I managed to land an engine sponsor my second year in a Sprint Car and the hot rod motor was relegated to a spare. I’m happy to say that my race engine (built by Rick Guest aka R&G Machine that advertises in this paper) never missed a beat so the spare sat idle for the next five years or so. It wasn’t until my buddy stuck it in my Super did it breath life again. I ran the car a couple times in Banks, OR (there were non-engine related issues) and again it was mothballed.
In 2007 my neighbor and fellow Sunset competitor Tommy Moreno was making a run at Rookie of the Year with a talented Stock Car graduate piloting his Sprint Car. Pat Canfield had won a Feature about mid-season and was well ahead in rookie points when the team barfed their only engine with two races remaining on the schedule. I volunteered the use of my hot rod motor and Moreno and Canfield didn’t hesitate. They extracted the engine from my Super and plugged it into their Sprinter. The following weekend at Sunset, Canfield peddled to third or fourth in the Main Event and within a week or two had a similar finish over at Madras. The team was able to clinch top rookie honors and wound up with a top five in the overall point standings as well. Afterwards Moreno cleaned, wrapped and returned the engine to me. It sat on the end of my workbench for another eight years.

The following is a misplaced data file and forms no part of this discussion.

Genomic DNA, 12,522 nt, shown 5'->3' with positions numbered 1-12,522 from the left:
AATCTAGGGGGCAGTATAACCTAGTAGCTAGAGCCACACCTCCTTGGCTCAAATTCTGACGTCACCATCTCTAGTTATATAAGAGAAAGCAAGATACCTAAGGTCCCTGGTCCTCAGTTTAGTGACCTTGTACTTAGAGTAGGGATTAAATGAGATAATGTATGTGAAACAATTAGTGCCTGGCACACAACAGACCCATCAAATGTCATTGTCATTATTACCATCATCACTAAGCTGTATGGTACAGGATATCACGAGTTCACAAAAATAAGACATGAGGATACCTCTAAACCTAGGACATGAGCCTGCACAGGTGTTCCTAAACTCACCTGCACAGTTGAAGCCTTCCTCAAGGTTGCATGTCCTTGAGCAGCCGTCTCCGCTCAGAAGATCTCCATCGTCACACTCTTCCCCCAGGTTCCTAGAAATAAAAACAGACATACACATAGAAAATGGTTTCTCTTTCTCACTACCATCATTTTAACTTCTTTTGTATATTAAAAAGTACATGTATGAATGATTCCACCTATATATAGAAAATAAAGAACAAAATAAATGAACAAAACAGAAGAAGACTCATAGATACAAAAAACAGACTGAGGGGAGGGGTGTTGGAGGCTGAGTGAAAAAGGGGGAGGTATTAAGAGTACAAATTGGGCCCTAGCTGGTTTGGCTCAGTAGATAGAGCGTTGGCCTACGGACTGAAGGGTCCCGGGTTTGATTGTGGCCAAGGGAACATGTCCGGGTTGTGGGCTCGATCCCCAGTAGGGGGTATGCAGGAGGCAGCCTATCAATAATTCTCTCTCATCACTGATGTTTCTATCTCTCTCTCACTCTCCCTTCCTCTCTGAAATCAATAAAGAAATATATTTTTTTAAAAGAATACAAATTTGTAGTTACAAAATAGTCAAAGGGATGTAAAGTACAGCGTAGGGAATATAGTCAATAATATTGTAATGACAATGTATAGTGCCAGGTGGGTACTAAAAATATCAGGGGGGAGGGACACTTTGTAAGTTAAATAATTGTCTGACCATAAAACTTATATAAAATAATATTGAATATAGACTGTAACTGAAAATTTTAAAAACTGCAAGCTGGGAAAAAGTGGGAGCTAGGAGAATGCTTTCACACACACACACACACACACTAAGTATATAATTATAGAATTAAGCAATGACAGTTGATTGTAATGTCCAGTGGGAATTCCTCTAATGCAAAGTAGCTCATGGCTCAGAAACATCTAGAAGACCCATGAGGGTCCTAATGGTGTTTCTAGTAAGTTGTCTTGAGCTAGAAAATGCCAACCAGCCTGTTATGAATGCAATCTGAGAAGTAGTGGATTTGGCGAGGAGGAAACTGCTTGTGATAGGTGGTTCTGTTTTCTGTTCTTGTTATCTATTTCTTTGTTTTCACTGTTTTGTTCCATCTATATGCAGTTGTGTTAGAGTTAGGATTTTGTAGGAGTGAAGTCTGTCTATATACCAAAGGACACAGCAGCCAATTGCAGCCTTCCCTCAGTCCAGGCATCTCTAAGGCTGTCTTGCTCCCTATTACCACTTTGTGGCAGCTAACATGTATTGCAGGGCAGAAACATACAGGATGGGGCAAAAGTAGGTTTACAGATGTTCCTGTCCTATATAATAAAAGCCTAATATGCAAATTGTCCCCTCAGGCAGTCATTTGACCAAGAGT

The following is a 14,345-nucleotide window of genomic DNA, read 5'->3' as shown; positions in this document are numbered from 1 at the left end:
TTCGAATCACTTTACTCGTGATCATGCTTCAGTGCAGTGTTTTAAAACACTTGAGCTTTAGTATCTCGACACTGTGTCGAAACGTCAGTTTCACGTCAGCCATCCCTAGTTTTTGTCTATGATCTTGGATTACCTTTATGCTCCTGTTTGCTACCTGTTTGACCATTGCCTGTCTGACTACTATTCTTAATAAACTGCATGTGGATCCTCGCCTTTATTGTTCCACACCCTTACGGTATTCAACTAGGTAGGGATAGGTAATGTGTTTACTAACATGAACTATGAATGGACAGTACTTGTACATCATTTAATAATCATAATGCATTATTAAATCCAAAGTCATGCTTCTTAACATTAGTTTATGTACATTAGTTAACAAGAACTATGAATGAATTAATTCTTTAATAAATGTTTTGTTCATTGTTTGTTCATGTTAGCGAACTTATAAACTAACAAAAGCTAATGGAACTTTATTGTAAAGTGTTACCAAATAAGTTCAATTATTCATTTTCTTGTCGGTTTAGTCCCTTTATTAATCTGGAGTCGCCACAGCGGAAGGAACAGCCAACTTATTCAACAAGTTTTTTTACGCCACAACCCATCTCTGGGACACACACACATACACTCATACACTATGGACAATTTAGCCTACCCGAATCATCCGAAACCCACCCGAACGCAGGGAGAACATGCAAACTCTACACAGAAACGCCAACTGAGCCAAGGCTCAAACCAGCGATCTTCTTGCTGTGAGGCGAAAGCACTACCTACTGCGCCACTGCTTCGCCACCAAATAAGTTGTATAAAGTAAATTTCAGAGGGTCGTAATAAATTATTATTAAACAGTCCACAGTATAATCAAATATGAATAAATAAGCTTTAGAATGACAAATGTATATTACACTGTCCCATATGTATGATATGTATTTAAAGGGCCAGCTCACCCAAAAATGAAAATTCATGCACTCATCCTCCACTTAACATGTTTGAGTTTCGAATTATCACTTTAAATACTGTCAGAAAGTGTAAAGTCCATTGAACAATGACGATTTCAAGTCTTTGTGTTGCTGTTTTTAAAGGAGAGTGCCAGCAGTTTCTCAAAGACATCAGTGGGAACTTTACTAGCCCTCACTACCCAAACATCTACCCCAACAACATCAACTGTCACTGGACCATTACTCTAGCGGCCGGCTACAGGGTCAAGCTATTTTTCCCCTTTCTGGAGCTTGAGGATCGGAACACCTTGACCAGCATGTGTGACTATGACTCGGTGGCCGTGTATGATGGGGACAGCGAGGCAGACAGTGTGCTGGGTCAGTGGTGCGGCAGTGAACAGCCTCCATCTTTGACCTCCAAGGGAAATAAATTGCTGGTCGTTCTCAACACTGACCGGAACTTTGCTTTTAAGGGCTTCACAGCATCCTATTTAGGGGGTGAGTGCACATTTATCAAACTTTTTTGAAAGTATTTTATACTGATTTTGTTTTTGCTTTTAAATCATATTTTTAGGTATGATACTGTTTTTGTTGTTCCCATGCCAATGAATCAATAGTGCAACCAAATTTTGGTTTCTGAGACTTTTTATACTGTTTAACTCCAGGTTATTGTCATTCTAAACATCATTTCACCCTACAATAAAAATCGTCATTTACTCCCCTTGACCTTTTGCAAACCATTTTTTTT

In 2015 Bernie and Jimmy Voytek prepped my Super for competition with West Coast Vintage Racers and reinstalled my hot rod motor. Unfortunately the club had moved away from dirt track racing by the time I was ready to participate. The Voyteks convinced me to give asphalt racing a try so I towed the Super to Roseville, CA for the West Capital Alumni Assn. races on Halloween of ’17. We had a blast that weekend but battled overheating problems each time I took to the oval. Bernie suggested I might have a cracked cylinder head and sure enough that turned out to be the case.
I ended up buying another vintage race car for the full on racing engine that came with it. Bernie located another set of iron cylinder heads, similar to what I had, and installed them on my hot rod motor. I brought the engine home and slid it under my workbench. This time it wouldn’t sit idle for long…